My results are not unlike those of Connelly et al. (2017). In their Figure 2(a) below, we can see how the proportion of cooperators increases as a function of resource level. The more abundant the resource, the greater the cooperative behavior. (To keep this commentary as simple as possible, I won't delve into their Figures 2(b-d)).
In their Figure 3(a) (2017), Connelly et al. show the dominance of cheaters in resource poor environments, and the reverse situation in resource-rich environments in Figure 3(b). Similarly they show this effect in their Figure 4.
My results are, of course, generated in the context of cyclists in motion, and in the presence of an energy saving mechanism (drafting). However, cyclists' forward motion is simply the means by which they expend energetic resources, and is equivalent to any process of energetic expenditure.
Drafting permits weaker cyclists to sustain speeds of stronger ones, and allows us to readily model the threshold between dominant cooperation and dominant free-riding. But even in the absence of an obvious energy saving mechanism, the "protocooperative" threshold should, I suggest, generally emerge relative to intrinsic maximal capacities, such that, in general, organisms cooperate when their intrinsic capacity to do work exceeds a critical threshold.
If, for whatever reason, external or internal resources become strained, relative cooperation simply scales according to the range of work capacities among the collective. Consider a highly simplified example: at a given level of resource scarcity that may be manageable by half the population who are sufficiently strong, or who carry enough energy, to move about and go foraging (or, say, to secrete biofilms), we would expect cooperation to occur among the strongest half of the population, and free-riding to occur among the weaker half. At higher levels of scarcity, the pinch increases: fewer members of the population cooperate, while greater numbers free-ride.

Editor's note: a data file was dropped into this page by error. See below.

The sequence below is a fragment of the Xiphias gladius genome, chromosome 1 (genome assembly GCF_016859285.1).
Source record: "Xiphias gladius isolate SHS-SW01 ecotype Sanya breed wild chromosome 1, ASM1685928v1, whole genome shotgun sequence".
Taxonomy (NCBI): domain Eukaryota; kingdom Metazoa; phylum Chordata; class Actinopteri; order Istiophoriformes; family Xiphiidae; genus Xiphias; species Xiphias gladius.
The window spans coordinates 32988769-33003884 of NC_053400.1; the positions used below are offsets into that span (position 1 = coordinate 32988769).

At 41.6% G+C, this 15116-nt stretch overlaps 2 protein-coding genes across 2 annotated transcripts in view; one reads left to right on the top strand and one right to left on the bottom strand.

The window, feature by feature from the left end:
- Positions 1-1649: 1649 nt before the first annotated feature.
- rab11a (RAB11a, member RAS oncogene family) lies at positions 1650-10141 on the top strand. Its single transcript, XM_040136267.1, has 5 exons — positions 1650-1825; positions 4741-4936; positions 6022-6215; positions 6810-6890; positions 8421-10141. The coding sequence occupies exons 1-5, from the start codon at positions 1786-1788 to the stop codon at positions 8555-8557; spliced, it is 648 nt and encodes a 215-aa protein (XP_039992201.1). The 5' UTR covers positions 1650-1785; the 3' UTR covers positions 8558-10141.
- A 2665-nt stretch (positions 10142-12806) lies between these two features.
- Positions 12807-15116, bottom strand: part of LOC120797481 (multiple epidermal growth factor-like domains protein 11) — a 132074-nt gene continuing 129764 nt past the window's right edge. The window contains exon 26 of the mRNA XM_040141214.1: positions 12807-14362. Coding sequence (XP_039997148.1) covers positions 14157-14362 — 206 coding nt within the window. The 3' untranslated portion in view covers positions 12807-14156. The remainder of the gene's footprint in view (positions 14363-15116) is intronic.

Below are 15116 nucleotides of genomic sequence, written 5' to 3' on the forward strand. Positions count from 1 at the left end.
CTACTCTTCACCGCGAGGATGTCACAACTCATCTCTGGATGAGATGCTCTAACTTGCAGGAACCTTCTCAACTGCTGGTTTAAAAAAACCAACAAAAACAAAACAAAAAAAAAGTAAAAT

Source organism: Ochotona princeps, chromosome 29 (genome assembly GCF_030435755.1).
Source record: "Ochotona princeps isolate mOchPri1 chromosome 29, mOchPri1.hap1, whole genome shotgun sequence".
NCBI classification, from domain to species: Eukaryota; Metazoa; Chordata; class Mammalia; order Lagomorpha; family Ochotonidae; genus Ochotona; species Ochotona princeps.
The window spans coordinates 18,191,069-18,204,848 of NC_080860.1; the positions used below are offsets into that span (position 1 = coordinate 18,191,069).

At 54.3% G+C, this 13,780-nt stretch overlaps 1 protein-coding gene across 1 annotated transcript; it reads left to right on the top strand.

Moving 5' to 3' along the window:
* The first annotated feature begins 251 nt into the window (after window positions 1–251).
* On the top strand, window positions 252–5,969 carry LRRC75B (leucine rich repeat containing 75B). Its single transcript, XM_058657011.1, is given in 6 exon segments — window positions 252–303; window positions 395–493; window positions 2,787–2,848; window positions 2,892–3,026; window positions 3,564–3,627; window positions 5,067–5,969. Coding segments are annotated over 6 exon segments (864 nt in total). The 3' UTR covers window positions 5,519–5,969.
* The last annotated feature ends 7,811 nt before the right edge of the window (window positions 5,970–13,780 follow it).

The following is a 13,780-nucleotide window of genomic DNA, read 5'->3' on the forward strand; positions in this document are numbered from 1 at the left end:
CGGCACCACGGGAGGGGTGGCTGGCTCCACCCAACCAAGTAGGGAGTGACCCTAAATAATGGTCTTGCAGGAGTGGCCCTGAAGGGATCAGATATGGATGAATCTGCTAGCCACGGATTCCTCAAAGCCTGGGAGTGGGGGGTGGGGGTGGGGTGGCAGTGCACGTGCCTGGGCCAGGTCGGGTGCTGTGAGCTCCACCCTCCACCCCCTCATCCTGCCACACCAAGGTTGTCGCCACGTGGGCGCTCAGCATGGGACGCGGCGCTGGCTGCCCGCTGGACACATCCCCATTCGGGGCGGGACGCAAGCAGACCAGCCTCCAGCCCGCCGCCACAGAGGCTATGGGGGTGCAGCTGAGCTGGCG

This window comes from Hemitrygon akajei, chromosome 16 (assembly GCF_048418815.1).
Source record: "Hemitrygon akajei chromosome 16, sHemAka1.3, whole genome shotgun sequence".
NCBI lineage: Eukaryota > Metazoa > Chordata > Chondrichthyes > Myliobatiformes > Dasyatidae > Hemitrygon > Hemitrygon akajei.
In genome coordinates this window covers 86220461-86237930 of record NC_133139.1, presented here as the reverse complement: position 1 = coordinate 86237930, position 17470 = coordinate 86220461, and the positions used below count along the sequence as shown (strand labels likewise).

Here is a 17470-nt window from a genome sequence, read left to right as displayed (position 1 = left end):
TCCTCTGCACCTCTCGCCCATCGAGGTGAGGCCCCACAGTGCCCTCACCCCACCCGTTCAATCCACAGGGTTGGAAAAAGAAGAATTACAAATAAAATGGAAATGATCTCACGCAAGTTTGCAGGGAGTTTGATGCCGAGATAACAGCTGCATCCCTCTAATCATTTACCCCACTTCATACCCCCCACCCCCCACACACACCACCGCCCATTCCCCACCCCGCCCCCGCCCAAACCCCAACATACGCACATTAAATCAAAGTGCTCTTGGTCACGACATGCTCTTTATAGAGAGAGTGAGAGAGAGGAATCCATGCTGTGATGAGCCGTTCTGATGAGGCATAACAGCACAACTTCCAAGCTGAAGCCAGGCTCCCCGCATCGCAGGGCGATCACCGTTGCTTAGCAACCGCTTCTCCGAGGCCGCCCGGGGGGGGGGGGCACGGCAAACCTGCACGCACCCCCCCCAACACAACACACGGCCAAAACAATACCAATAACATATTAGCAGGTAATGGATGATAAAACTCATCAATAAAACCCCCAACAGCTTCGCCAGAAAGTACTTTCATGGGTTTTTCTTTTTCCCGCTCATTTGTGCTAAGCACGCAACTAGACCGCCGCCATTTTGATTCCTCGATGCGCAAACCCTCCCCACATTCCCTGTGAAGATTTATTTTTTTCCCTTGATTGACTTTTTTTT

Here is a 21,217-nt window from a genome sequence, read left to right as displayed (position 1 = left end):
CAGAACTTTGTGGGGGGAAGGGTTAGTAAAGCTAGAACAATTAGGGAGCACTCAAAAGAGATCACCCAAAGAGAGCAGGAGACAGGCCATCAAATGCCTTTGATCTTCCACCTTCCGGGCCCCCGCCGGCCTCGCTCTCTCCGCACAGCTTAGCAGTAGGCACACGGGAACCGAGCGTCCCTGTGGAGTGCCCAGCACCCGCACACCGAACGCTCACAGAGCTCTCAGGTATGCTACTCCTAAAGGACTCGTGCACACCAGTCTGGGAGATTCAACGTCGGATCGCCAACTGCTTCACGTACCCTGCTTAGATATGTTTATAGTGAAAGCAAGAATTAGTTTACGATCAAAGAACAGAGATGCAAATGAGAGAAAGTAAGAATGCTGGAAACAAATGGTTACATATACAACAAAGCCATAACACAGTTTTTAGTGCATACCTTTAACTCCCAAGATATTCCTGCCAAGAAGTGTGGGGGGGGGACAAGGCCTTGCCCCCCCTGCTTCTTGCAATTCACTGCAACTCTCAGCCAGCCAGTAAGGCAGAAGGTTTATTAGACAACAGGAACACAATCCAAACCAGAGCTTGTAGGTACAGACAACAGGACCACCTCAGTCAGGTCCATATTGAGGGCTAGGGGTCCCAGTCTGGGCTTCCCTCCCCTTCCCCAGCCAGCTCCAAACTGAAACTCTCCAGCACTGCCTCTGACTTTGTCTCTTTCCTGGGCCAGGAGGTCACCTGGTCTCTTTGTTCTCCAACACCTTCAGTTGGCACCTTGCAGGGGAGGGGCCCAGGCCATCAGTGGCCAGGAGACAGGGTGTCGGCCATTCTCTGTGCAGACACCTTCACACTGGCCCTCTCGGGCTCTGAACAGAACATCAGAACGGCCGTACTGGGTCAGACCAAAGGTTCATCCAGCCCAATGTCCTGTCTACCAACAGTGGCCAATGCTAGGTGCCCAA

In principle, this seems to be consistent with the findings of Connelly et al. (2017). Yes, unlike my study, Connelly et al (2017), do not appear to discuss a range of differential outputs among individual bacteria, and how these differences may produce relative cooperation. But they do discuss certain mechanisms that regulate collective processes, such as quorum sensing, the production of biofilms, or the secretion of biosurfactants. The authors describe these processes as public goods that can be attributed to cooperative behavior. I suggest that each of these activities requires some work capacity, and presumably not all bacteria have equal metabolic work capacities. Thus, I suggest that the model I have developed, based on differential outputs and a threshold between abundant internal resources and diminishing internal resources, may potentially be incorporated into the Connelly et al. (2017) model.
*As an aside, I regret including 'superorganism' in the title of this paper. This concept is a minor and relatively unimportant component of the paper, and probably distracts attention from the more important part, namely what I refer to as protocooperative behavior (which is different from protocooperation).
1. Trenchard, H., 2015. The peloton superorganism and protocooperative behavior. Applied Mathematics and Computation, 270, pp.179-192.
2.Connelly, B.D., Bruger, E.L., McKinley, P.K. and Waters, C.M., 2017. Resource abundance and the critical transition to cooperation. Journal of evolutionary biology, 30(4), pp.750-761.